What role are each of you taking with your project in progress, Sheltered?
HB: I was the cinematographer and also the editor, and we co-produced it with another producer as well. (Jennifer Prewitt and Olga Wagner)
BE: And then I wrote and directed the project. We like to think of it on a timeline. We've done this now for a couple projects, where I'll write something and really work heavy on the front end and then we'll meet in the middle for pre-production and production. And then on the post side, Hannah takes over with editing. So we each get a stab at the story on either side of the filmmaking process. Then we come back together and really finely hone things to get it where it needs to be.
Are there any particular filmmakers that are really meaningful to you? Anyone who you’ve thought about as you've started trying to build a career for yourself?
BE: It's kind of funny, because as we're in this room [in the Film/Video Studio], we have storage boxes around us that have the names of Christine Vachon and Todd Haynes on them, as well as Kelly Reichardt. They were inspirations on how to create independent American cinema—Kelly Reichardt with this project. particularly. It’s pretty spare, and the inspirations were heavily from her. Another really early inspiration would be Robert Bresson. Way back, just stylistically, what we were looking at.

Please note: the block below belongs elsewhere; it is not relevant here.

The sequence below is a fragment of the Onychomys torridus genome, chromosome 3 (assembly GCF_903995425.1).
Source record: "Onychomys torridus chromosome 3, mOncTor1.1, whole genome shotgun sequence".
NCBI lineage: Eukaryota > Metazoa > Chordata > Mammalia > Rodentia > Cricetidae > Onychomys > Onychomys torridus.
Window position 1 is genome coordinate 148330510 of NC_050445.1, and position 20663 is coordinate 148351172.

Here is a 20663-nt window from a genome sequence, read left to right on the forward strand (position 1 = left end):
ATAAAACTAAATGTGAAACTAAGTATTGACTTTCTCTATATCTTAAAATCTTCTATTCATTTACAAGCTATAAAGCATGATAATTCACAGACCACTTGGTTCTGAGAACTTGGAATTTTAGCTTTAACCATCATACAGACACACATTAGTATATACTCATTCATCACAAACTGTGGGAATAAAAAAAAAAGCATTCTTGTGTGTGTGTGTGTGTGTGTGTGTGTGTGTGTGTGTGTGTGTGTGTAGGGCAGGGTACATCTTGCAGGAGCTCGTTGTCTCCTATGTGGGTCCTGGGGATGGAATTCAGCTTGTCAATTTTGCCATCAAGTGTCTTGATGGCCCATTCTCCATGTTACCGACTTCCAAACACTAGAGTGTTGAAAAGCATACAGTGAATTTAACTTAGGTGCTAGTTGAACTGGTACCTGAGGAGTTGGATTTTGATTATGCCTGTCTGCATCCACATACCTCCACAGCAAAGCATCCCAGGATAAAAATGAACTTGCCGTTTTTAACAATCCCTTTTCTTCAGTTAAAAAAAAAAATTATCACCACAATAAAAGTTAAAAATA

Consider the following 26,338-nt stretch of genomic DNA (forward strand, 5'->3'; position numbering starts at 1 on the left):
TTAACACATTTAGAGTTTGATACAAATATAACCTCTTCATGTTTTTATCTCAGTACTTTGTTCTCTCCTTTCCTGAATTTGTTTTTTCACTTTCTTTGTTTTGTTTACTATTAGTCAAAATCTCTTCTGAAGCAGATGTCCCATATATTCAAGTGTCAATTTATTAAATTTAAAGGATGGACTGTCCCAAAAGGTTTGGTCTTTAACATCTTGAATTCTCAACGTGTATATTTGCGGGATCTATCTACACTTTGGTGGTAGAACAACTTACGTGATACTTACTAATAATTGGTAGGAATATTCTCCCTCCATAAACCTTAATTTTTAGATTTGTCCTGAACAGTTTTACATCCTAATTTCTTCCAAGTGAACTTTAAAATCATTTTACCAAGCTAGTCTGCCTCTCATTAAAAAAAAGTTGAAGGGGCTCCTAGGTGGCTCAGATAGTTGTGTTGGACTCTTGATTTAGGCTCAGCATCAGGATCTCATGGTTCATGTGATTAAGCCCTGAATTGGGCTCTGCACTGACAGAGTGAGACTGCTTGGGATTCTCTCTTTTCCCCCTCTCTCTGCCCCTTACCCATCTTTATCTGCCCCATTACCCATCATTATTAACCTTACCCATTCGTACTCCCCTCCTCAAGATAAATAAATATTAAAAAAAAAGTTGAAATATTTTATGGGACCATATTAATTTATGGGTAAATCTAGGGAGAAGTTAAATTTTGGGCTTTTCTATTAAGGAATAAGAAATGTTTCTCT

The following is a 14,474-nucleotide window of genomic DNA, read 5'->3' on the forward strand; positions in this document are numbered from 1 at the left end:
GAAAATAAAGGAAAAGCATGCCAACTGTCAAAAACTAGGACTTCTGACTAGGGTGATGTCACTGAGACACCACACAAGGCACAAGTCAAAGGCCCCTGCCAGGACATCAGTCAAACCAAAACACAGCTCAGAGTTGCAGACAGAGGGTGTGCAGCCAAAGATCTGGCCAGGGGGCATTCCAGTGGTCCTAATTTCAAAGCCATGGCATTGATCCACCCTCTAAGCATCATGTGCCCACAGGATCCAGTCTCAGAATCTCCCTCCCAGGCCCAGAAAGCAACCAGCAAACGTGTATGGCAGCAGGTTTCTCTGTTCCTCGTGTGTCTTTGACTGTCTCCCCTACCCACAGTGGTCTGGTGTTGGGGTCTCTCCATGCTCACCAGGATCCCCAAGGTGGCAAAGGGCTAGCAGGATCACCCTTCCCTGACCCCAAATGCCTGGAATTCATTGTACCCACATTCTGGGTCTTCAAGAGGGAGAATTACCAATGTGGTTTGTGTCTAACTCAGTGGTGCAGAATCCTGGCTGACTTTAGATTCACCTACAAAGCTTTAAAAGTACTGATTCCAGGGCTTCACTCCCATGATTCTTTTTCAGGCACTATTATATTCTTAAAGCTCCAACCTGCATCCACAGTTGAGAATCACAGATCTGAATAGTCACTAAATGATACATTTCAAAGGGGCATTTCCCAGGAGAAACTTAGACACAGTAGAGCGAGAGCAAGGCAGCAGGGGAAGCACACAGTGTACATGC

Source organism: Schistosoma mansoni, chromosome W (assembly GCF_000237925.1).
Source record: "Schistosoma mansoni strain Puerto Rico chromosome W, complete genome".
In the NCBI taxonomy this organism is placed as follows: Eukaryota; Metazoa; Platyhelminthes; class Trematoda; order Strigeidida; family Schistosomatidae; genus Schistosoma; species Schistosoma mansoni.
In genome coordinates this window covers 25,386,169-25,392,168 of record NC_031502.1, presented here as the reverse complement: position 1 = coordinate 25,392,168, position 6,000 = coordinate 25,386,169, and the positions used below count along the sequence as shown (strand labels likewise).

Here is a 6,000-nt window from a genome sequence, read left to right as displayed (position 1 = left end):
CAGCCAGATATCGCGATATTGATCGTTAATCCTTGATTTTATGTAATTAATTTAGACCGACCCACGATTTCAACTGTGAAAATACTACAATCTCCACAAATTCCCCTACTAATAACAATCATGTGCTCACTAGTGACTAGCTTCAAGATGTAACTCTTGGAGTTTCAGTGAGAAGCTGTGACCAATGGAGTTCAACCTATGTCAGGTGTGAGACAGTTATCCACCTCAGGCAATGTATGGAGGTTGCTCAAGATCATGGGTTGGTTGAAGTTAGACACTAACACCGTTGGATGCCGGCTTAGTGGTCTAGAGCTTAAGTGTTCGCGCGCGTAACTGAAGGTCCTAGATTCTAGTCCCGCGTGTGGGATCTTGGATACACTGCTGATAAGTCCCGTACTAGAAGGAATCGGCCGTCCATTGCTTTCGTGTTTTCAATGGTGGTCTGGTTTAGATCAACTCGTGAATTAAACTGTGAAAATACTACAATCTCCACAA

Also for me, a filmmaker I really appreciate is Alfonso Cuarón. When the pandemic hit, one of the things I was doing was watching auteur filmmakers from their first film to their last. Some of them were terrible, some were great, and he had just a really great perspective. I'm paraphrasing, but he said early in his career that he would just try to get one shot right, and then he'd try to get one scene right, and then one sequence, and then one film. Just seeing his early work, that's really true in some parts—where this worked, this didn’t—and [I appreciate] seeing how in the longevity of a career, you can experiment and find your path. You don't have to have it right away,
You've made three short films and now you're working on something significantly more ambitious. Why did you decide to kind of make that jump at this time?
BE: This was our first project where we're not students anymore, where we were kind of wanting to tackle something bigger.
January 2020 was when writing and research started but then, of course, the pandemic hit and like many people, I was consuming a lot of TV. And the episodic nature of things was both comforting and just enjoyable in a different way.